Electrolytes and Blood Pressure, Vol.11(1) : 9~16, 2013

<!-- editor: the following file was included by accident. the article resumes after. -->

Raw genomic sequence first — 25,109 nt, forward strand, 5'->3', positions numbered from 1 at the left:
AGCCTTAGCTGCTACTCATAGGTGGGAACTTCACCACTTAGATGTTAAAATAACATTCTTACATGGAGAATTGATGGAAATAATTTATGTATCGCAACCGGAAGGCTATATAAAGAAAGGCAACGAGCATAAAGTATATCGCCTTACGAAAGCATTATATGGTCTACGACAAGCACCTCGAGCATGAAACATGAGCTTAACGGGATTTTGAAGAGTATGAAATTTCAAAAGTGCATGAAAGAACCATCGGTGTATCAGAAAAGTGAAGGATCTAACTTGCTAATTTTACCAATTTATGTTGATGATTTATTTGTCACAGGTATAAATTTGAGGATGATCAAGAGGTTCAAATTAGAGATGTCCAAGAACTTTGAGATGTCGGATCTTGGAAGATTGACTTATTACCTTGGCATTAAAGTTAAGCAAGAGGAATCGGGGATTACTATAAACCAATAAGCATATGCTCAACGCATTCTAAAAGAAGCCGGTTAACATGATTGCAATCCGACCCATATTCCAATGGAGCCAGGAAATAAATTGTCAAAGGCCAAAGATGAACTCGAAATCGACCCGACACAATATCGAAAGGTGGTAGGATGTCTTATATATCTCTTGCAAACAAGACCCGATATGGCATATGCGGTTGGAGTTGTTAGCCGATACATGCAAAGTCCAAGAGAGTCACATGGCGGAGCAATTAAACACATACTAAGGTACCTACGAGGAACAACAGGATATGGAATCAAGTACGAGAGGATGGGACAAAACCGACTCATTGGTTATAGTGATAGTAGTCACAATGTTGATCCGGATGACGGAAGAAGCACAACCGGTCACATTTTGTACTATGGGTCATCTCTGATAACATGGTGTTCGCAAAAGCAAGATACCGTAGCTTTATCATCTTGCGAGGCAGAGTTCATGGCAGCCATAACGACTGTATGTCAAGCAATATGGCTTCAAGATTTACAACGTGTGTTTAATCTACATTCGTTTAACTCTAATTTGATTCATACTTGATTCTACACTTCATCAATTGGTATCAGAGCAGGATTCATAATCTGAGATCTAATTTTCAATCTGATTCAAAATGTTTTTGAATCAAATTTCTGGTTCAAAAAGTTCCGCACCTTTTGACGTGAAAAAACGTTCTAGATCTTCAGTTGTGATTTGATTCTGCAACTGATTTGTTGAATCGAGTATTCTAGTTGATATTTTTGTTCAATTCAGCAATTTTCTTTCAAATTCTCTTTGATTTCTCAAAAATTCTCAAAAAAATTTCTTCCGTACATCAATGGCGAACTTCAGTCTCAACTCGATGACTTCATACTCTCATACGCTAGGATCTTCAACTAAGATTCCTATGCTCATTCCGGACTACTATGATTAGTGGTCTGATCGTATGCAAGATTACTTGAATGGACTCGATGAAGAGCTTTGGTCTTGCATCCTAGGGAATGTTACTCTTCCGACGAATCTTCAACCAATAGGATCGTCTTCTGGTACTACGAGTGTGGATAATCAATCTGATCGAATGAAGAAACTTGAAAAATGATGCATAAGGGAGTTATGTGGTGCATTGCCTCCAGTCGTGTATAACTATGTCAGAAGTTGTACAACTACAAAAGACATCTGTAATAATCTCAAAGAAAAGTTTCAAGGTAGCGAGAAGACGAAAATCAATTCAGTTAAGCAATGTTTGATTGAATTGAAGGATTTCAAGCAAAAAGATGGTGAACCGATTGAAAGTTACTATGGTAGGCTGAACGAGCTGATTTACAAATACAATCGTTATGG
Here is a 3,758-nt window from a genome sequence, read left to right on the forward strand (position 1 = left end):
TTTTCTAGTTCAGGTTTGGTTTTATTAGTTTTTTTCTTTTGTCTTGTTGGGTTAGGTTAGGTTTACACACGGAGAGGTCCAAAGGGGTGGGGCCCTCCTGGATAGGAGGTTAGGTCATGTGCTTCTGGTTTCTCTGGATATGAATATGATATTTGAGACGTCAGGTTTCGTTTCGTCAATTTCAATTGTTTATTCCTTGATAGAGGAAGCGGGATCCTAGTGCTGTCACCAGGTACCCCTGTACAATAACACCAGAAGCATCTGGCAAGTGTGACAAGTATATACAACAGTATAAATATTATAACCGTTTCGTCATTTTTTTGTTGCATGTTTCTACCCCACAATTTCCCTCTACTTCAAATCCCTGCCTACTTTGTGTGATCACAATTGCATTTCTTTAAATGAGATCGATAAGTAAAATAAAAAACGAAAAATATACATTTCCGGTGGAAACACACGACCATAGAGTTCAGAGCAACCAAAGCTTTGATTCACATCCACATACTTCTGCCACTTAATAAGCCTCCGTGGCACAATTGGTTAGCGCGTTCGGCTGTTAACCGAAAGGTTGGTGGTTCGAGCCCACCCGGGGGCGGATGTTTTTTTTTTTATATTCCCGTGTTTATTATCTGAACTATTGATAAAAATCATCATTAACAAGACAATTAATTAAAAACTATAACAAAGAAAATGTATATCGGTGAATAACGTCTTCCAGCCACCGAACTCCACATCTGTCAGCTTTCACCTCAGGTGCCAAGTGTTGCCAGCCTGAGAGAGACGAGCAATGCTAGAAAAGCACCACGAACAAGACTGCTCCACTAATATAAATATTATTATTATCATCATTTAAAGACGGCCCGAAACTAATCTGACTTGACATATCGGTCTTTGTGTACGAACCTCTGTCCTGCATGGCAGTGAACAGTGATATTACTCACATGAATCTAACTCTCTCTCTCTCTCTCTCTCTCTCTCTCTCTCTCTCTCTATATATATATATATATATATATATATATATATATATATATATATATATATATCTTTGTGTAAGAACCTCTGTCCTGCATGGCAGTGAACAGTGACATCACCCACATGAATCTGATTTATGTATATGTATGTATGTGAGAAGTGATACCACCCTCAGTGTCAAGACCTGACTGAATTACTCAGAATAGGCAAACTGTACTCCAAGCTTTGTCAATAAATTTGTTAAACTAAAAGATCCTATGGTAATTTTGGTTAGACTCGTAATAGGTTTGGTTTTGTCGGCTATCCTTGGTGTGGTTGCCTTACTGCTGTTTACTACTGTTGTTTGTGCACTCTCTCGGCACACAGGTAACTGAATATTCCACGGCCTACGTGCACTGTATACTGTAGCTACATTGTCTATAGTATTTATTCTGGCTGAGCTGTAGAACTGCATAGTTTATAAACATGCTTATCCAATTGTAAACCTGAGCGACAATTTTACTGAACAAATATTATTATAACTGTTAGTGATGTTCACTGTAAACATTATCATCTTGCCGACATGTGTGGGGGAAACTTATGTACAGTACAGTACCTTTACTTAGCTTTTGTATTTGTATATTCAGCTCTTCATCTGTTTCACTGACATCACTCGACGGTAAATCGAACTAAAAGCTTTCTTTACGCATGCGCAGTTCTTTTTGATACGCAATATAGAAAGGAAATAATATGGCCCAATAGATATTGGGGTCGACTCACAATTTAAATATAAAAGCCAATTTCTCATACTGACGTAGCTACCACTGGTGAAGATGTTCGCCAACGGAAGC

Potassium is abundant in the ICF compartment in the body and its excretion primarily depends on renal (about 90%), and to a lesser extent (about 10%) on colonic excretion. Total body potassium approximated to 50mmol/kg body weight and 2% of total body potassium is in the ECF compartment and 98% of it in the intracellular compartment.Dyskalemia is a frequent electrolyte imbalance observed among the maintenance hemodialysis patients. In case of hyperkalemia, it is frequently "a silent and a potential life threatening electrolyte imbalance" among patients with ESRD under maintenance hemodialysis. The prevalence of hyperkalemia in maintenance HD patients was reported to be about 8.7-10%. Mortality related to the hyperkalemia has been shown to be about 3.1/1,000 patient-years and about 24% of patients with HD required emergency hemodialysis due to severe hyperkalemia. In contrast to the hyperkalemia, much less attention has been paid to the hypokalemia in hemodialysis patients because of the low prevalence under maintenance hemodialysis patients. Severe hypokalemia in the hemodialysis patients usually was resulted from low potassium intake (malnutrition), chronic diarrhea, mineralocorticoid use, and imprudent use of K-exchange resins. Recently, the numbers of the new patients with advanced chronic kidney disease undergoing maintenance hemodialysis are tremendously increasing worldwide. However, the life expectancy of these patients is still much lower than that of the general population. The causes of excess mortality in these patients seem to various, but dyskalemia is a common cause among the patients with ESRD undergoing hemodialysis.